Times are on the diagrams to show the times of noon and midnight.  Additionally the morning side of the sky is distinguished from the evening planets.  These times are referenced from our planet.  Notice that we never see Venus in the midnight sky.  (The midnight arrow never points at or goes through Venus.)


This chart shows the difference in the times of sunset and Venus setting, Calculated from data supplied by the US Naval Observatory.

After superior conjunction, Venus slowly moves into the evening sky. By the end of November it appears low in the southwestern sky, setting about 30 minutes after the sun.  During December it sets about 1 minute later each evening.  By the opening of the new year (2015), Venus sets about 75 minutes after sunset in the west-southwest.  By the Vernal Equinox, Venus sets nearly three hours after sunset in the west sky. The time between Venus set and sunset continues until May 7, when it sets nearly 3 hours, 45 minutes after the sun.  It stands high in the western sky after sunset, displaying its brilliance.

The solar system makes a sharp angle with the horizon so that planets appearing in the western evening sky seem to appear there for long times before they set.  During the spring months, Venus appears high in the sky when the sky is dark.


Venus reaches its greatest apparent separation from the sun on June 6, 2015

About a month later, Venus appears farthest from the sun (greatest elongation east), setting about 3 hours, 10 minutes after the sun.  Red line and yellow line on the chart above create an angle with the earth at the vertex.  The angle formed by Venus, Earth, and the sun is at its maximum.  Venus’s rapid orbital motion is bringing it closer to our planet.

Venus reaches its greatest separation from the sun on June 6, 2015.

Venus reaches its greatest separation from the sun on June 6, 2015.

By mid-July, Venus sets less than two hours after the sun reaching its greatest brightness of this evening appearance.  The brightness of Venus from its distance from Earth and the phase of Venus.  At greatest brilliance, Venus appears as a crescent through a telescope.  At this time, Venus is 41 million miles from Earth.

Through telescope (100x), Venus appears as a crescent at greatest brilliancy.

Through telescope (100x), Venus appears as a crescent at greatest brilliancy.


By August 15, the Venus moves between Earth and Sun (Inferior conjunction).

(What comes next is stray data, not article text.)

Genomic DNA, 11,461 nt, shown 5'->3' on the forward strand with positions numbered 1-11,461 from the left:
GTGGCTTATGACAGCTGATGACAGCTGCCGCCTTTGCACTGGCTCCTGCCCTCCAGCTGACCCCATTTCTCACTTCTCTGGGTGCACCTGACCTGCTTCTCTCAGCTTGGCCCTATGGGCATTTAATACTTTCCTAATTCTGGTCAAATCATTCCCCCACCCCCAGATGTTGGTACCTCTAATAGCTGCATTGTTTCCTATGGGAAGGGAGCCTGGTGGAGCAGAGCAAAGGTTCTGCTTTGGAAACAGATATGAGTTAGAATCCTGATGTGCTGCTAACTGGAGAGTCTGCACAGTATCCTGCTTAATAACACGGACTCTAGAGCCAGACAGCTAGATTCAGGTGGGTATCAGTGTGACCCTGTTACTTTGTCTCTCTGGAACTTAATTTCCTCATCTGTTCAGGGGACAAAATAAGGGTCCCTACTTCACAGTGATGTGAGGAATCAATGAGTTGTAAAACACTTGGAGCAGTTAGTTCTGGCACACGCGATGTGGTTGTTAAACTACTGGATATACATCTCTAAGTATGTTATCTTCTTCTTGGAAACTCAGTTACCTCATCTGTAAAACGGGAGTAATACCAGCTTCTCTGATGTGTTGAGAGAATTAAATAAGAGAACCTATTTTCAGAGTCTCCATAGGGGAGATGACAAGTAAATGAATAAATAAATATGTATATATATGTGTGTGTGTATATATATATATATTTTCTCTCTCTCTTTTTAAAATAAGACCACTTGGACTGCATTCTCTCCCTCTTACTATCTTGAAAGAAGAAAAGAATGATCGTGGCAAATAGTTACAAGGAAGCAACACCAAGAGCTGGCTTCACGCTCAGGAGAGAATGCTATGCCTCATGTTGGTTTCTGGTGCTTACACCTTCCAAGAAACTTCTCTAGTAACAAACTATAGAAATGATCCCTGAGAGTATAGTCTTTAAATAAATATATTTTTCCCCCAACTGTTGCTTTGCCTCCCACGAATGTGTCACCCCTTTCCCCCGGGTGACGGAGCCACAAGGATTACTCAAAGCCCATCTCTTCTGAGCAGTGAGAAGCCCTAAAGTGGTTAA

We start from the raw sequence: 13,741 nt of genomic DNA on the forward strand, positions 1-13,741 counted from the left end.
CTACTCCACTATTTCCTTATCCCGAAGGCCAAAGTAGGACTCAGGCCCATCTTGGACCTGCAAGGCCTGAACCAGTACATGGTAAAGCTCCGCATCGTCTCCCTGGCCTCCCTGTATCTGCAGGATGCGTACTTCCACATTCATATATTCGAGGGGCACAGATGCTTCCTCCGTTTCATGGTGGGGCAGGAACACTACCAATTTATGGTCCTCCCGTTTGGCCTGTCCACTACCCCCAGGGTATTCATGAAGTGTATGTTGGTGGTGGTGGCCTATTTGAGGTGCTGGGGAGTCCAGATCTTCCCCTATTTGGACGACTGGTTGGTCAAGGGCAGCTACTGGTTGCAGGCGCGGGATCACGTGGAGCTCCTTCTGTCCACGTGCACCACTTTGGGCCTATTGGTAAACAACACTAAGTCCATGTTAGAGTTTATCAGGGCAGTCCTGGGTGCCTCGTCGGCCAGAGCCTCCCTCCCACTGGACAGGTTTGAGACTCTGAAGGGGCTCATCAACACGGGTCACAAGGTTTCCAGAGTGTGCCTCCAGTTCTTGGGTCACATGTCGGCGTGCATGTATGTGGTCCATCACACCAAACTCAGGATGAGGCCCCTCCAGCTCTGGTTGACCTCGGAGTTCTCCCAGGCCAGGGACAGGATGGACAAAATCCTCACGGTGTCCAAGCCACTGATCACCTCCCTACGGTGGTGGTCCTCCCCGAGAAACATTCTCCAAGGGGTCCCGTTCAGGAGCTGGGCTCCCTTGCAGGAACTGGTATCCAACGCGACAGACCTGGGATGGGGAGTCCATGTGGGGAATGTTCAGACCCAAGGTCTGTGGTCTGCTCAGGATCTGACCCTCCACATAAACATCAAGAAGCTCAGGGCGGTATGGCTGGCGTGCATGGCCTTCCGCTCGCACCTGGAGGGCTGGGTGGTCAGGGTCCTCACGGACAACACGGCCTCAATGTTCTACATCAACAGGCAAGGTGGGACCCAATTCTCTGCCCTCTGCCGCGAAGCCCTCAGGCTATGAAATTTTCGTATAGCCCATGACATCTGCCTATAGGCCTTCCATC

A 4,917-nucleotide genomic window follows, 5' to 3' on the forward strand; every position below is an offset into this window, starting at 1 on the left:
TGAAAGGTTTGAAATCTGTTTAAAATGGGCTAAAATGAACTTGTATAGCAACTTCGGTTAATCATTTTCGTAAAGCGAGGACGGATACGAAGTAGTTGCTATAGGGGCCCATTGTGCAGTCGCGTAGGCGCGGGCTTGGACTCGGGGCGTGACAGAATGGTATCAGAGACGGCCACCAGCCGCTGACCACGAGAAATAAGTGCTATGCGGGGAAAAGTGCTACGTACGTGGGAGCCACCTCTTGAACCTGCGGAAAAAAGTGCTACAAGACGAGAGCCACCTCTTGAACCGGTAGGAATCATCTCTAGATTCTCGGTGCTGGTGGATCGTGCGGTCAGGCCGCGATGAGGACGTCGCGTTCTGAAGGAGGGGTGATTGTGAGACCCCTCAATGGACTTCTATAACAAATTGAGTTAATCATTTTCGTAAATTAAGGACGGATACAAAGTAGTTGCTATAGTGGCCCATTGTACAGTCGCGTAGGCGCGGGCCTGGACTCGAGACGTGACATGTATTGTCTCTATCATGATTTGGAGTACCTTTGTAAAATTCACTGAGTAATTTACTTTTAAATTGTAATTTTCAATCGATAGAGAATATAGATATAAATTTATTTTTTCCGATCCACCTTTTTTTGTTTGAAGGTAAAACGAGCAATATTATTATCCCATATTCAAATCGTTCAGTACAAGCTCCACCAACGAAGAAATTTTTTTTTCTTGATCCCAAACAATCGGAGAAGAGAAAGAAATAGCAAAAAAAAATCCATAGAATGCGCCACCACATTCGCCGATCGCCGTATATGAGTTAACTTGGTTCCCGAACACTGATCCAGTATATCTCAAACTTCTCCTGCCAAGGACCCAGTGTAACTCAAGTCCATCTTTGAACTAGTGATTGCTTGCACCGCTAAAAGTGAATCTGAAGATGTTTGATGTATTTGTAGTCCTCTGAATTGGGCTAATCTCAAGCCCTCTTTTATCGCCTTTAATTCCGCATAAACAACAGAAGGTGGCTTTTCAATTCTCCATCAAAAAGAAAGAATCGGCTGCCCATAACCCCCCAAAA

During the next month, Venus rapidly dives into bright evening twilight.  By August 15, Venus passes between Earth and Sun (inferior conjunction) and moves into the morning sky.

This chart shows the setting position of Venus compared to the position of sunset.

This chart shows the setting position of Venus compared to the position of sunset.

Venus’ changing setting position and sunset are shown in the chart above. Venus sets south of sunset, farther left on the horizon, until late December 2014.  Then until early June, Venus sets north of the sunset point; that is, it sets to the right of the sunset point.  During the remainder of its appearance, it sets south of the sunset point.

During the 2014-2015 evening apparition, Venus appears in a part of the sky that has mainly faint stars.  Below are some notable events of Venus as an Evening Star in 2014-2015.

Appearances With the Moon

  • December 23, 2014
  • January 21, 2015
  • February 20, 2015
  • March 22, 2015
  • April 21, 2015
  • May 21, 2015
  • June 20 and June 21, 2015
  • July 18, 2015

Appearances With Bright Planets and Stars

  • Mars, February 21, 2015
  • Pleiades, April 15, 2015
  • Aldebaran, April 19, 2015
  • Elnath, May 1, 2015
  • Beehive Star Cluster, June 13, 2015
  • Jupiter, June 30, 2015
  • Regulus, July 13, 2015

Please bookmark this page and return to it throughout the apparition as we chronicle Venus as an Evening Star with photos of the events.


Jupiter and Venus This Morning, September 13, 2014


As Venus rapidly descends into brilliant sunlight, Jupiter shines from the eastern sky this morning as seen from the Chicago area.  (Click the image to see it larger.)  Venus is nearly 27 degrees to the lower left of Jupiter this morning.  The pair continues to separate at about 1 degree per day.  This week Venus rises about an hour before sunrise.  The difference is decreasing about 2 minutes each day.  By month’s end, Venus rises about 35 minutes before the sun.

For more about the planets

Venus, Jupiter and the Starry Morning, September 7, 2014


Brilliant Morning Star Venus and bright Jupiter shine in the eastern sky this morning as seen from the Chicago area. (Click the images to see them larger.)  Venus continues its rapid descent into bright sunlight.  This morning the two planets are 20 degrees apart and separating at about 1 degree each day.  The star Regulus is nearby, 2 degrees to the upper right of Venus.


Meanwhile, several bright stars appear in the southeastern sky in the predawn sky.  Sirius is brightest on the image above, yet dimmer than Jupiter and Venus.  Sirius is about the same height as Jupiter but in the southeast.  Betelgeuse and Rigel, stars in Orion, appear above Sirius.  Notice their contrast in star color.  Aldebaran, the brightest star in Taurus, and the Pleiades star cluster are nearly overhead.  The image was composed of two separate images.

For more about the planets

Mars and Saturn Tonight, September 6, 2014


Mars and Saturn shine from the southwestern sky this evening after sunset.  (Click the image to see it larger.)  Mars is nearly 8 degrees east of Saturn and nearly 15 degrees west of the star Antares.  During this month, watch Mars approach and pass Antares.  A year ago, Venus  shared the evening sky with Saturn.  Notice where Saturn was a year ago compared to Zubenelgenubi and Zubeneschamali in this posting from 2013.

For more about the planets in September 2014.

September 2014 Sky Watching

Video Source